Convincing Your Husband That Losing Money Doesn't Mean Losing You - Relationship Advice

Dear Veronica,

I have a question for you. My husband is going through the worst part of the worst year as far as his business goes. He isn't making money right now and we have some financial stress. I don't work and he pays all the bills so he has a good deal of pressure on. He keeps getting thoughts in his head that if things don't get better soon I might leave him. Really?? He's a total nut I swear! ( .... )Anyhow. Obviously I'd never do something like that, and not for nothing I never had much money in my life before I married him 6 1/2 years ago so why would I care now? How do I convince my husband I dont care if he has a million or a hundred?

- Somewhere in Nebraska

Dear Somewhere in Nebraska,

I left out some parts of your email because I thought they were too personal and revealing to be put out there on the web. But I believe what's left is still a very clear but more objective view of your life and your wonderful question. So here we go.

You said obviously you'd never leave him, but is it obvious? Let's figure out how you can make it obvious.

The fact that you never had much money isn't a plus in the obviousness, it's actually more of an issue. Some men really want to be super heroes. They want to be your knight in shining armor. If they can't be, they can't maintain that image they have in their heads of being your Man, to the rescue and making your life wonderful. If you were financially struggling, and he wasn't, that would surely be a pathway for him to feel important and able to truly bring something into your life.

This of course goes to self esteem. For many people, feeling good about themselves is very tricky. They may not think they are particularly attractive, or particularly smart. They may feel they're rather average in a lot of ways. And maybe that's not so bad. But when it comes to winning and keeping the woman they love, it creates a framework where they find other ways to prove they are worthy. Money would be one. Being physically strong and tough is another. The funny thing is, a really good women is not usually attracted to her man by those kinds of qualities.

You may think that it is obvious that you are into him for his heart and soul and mind, but is it? think about the things you've complimented, or said thank you for recently. Did they involve vacations? Gifts? Trips? Furniture? Or did they involve words, gestures, and thoughts.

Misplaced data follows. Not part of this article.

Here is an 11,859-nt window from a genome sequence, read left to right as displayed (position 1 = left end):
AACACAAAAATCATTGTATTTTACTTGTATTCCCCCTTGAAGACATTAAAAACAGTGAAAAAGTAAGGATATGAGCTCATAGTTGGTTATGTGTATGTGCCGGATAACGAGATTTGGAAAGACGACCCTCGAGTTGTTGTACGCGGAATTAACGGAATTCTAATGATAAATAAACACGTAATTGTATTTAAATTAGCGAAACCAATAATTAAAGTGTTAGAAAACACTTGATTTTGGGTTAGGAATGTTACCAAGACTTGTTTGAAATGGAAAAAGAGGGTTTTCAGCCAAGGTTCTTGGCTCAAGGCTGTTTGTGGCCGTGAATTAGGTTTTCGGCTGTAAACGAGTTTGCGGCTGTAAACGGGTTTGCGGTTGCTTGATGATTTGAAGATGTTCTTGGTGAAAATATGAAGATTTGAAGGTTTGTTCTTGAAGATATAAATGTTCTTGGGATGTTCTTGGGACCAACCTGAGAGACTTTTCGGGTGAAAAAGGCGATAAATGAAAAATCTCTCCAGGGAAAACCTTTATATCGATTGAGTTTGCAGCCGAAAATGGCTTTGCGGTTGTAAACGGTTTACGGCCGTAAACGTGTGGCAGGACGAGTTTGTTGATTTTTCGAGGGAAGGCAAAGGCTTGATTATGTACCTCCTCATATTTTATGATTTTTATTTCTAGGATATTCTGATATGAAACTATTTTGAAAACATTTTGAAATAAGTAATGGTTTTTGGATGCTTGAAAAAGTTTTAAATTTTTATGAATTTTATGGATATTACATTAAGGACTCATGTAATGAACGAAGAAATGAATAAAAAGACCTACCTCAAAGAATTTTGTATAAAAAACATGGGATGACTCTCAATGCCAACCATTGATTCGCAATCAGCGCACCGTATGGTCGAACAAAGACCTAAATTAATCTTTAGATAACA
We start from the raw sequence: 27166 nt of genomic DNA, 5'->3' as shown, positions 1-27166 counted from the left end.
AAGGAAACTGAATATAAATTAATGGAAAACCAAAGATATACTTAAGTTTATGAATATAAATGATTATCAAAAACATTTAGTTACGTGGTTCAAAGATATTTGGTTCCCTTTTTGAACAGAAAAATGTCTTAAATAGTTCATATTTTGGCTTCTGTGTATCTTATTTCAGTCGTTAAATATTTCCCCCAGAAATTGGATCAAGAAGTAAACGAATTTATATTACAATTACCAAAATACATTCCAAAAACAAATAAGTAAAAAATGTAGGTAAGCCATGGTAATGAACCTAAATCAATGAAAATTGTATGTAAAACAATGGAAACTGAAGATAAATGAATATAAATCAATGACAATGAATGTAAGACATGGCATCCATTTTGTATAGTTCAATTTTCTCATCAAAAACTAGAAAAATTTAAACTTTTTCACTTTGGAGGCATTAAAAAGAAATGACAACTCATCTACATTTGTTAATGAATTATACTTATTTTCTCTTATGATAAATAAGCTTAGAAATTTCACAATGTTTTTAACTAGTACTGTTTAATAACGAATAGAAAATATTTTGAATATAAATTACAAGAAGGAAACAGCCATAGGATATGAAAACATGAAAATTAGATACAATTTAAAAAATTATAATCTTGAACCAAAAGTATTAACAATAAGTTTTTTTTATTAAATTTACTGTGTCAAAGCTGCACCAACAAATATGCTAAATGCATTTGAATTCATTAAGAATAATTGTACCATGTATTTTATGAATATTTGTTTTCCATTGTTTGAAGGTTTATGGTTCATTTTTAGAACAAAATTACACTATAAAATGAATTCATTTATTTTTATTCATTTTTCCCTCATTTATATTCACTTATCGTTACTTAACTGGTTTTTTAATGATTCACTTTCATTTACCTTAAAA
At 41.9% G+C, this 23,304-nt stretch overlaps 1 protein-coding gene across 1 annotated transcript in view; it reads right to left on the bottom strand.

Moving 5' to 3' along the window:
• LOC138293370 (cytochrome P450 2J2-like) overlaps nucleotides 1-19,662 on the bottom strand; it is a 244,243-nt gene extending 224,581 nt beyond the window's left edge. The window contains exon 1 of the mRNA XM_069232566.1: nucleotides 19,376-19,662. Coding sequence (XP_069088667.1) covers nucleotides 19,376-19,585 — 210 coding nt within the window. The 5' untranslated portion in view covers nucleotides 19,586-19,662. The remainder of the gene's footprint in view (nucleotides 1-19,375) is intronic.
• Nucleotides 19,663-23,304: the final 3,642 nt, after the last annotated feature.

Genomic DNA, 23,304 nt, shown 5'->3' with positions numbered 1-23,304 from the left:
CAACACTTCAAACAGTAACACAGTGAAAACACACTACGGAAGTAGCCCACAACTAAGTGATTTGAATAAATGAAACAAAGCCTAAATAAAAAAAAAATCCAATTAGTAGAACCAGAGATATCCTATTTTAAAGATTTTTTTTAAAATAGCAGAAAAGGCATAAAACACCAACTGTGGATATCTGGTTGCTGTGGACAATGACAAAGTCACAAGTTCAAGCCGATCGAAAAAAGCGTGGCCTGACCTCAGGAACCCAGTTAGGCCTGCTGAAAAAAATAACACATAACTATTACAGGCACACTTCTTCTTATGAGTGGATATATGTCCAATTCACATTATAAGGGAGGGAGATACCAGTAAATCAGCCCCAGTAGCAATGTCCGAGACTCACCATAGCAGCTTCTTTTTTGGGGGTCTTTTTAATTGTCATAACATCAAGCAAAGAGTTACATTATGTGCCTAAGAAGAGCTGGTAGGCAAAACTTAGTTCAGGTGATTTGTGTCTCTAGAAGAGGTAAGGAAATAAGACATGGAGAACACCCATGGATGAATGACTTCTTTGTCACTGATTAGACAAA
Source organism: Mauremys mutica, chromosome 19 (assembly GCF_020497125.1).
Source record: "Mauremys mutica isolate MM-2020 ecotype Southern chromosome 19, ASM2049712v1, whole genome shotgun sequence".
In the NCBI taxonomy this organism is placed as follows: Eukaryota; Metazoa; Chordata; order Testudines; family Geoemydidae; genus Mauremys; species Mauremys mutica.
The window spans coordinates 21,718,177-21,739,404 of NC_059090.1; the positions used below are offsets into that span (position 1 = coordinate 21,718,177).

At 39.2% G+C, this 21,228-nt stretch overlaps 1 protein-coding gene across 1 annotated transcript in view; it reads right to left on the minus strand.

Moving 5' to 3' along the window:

What has he done that has made you squeal in delight? Did it involve buying something for you or the house? Or did it involve the wonderful way he expressed his thoughts on something that means alot to you.

Another aspect of this is what you've contributed to the household. I don't mean by your income, as you said you aren't working. I mean by thinking about the big picture. Knowing that it's a tough financial climate out there, and that his business is having the worst year it's had, and we're in his worst time, what have you done to help plan for your future together, showing him that you're his partner in lean times. Has he bought you an expensive gift where you've said, "Please take this back, I love the thought but lets just save money right now." When was the last time he offered to take you out for dinner, and you've said, "No let me make you a romantic dinner at home," because it will save money?

I don't mean the coy answers here either. Like saying, "I told him I didn't need all this jewelry but he insisted." I mean the real proof that you are a partner thinking about the future together, refusing a gift, telling him to save, showing him with your actions that you mean what you're saying.

There may be a real reason why he associates the lean times with losing you. Maybe in his past he's had a loss of relationships or friendships or even family ties when he wasn't able to provide financially for people. He may associate success with having people around him, and business failure with losing those people. This may be something very deep rooted that you aren't responsible for, but as his life partner you have to deal with it now, and you have to do it correctly.

He may be someone that puts alot of his self esteem into his business. Like I discussed earlier, he may feel being able to bring money into your life was something that set him apart from all your other suitors. But maybe it's deeper than that. Maybe it's not just with you, maybe it's with his kids or his parents or his friends too. Having something to prove is a rough burden to live with in life. If he feels he is only as good as his bank account, you're dealing with a damaged person, and that's going to be difficult.

Now that we've gone through some different aspects of where he may be coming from, lets look at some different ways you can be "obvious" in your love and commitment to the man not the money, and help him through this.

1 - Discuss financial climate with him. Don't let him just fester about this in his head, drowning himself in fear and guilt alone. Look up some articles online, watch a little CNN or MSNBC. Sit at the dinner table and talk to him about other businesses that are struggling, or what other people have done to pull out of their debt. Let him know that you know for a fact that it isn't him. It's the country, it's the economy, it's everybody. Don't be negative, be balanced. You can talk about everyone struggling. But try to follow up with how downsizing really helped this couple on the news, or this friend of yours.